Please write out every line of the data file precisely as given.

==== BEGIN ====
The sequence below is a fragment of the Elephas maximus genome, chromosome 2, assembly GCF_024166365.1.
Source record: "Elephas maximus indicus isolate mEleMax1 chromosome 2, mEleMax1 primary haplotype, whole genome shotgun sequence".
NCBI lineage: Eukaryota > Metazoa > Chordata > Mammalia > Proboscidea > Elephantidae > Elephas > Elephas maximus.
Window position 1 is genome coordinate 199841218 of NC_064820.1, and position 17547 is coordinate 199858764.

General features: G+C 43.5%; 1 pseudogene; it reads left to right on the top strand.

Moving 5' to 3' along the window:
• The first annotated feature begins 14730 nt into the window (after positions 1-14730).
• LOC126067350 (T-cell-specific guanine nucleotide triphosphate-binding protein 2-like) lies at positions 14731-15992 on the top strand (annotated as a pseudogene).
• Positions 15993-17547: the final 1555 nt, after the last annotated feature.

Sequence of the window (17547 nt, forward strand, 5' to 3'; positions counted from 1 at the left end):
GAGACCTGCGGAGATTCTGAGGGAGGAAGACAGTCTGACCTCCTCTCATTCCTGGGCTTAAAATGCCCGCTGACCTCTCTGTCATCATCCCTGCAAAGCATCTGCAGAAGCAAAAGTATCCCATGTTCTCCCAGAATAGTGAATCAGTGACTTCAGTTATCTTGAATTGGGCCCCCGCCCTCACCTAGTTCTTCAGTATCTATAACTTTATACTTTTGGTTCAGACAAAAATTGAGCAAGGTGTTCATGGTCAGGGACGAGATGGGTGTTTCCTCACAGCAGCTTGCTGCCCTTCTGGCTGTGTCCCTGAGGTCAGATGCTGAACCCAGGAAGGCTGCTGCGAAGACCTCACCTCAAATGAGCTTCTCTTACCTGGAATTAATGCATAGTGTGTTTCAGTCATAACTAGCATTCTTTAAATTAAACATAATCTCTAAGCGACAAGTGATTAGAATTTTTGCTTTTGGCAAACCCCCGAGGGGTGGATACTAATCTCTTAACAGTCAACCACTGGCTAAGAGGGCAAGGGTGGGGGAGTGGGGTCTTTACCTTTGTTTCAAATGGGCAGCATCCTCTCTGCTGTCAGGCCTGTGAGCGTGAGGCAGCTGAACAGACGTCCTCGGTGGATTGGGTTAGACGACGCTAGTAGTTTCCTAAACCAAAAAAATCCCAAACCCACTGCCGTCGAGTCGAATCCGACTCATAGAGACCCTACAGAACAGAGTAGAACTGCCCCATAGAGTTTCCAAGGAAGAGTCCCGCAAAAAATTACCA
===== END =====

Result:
The sequence below is a fragment of the Elephas maximus genome, chromosome 2, assembly GCF_024166365.1.
Source record: "Elephas maximus indicus isolate mEleMax1 chromosome 2, mEleMax1 primary haplotype, whole genome shotgun sequence".
NCBI lineage: Eukaryota > Metazoa > Chordata > Mammalia > Proboscidea > Elephantidae > Elephas > Elephas maximus.
Window position 1 is genome coordinate 199841218 of NC_064820.1, and position 17547 is coordinate 199858764.

General features: G+C 43.5%; 1 pseudogene; it reads left to right on the top strand.

Moving 5' to 3' along the window:
• The first annotated feature begins 14730 nt into the window (after positions 1-14730).
• LOC126067350 (T-cell-specific guanine nucleotide triphosphate-binding protein 2-like) lies at positions 14731-15992 on the top strand (annotated as a pseudogene).
• Positions 15993-17547: the final 1555 nt, after the last annotated feature.

Sequence of the window (17547 nt, forward strand, 5' to 3'; positions counted from 1 at the left end):
GAGACCTGCGGAGATTCTGAGGGAGGAAGACAGTCTGACCTCCTCTCATTCCTGGGCTTAAAATGCCCGCTGACCTCTCTGTCATCATCCCTGCAAAGCATCTGCAGAAGCAAAAGTATCCCATGTTCTCCCAGAATAGTGAATCAGTGACTTCAGTTATCTTGAATTGGGCCCCCGCCCTCACCTAGTTCTTCAGTATCTATAACTTTATACTTTTGGTTCAGACAAAAATTGAGCAAGGTGTTCATGGTCAGGGACGAGATGGGTGTTTCCTCACAGCAGCTTGCTGCCCTTCTGGCTGTGTCCCTGAGGTCAGATGCTGAACCCAGGAAGGCTGCTGCGAAGACCTCACCTCAAATGAGCTTCTCTTACCTGGAATTAATGCATAGTGTGTTTCAGTCATAACTAGCATTCTTTAAATTAAACATAATCTCTAAGCGACAAGTGATTAGAATTTTTGCTTTTGGCAAACCCCCGAGGGGTGGATACTAATCTCTTAACAGTCAACCACTGGCTAAGAGGGCAAGGGTGGGGGAGTGGGGTCTTTACCTTTGTTTCAAATGGGCAGCATCCTCTCTGCTGTCAGGCCTGTGAGCGTGAGGCAGCTGAACAGACGTCCTCGGTGGATTGGGTTAGACGACGCTAGTAGTTTCCTAAACCAAAAAAATCCCAAACCCACTGCCGTCGAGTCGAATCCGACTCATAGAGACCCTACAGAACAGAGTAGAACTGCCCCATAGAGTTTCCAAGGAAGAGTCCCGCAAAAAATTACCA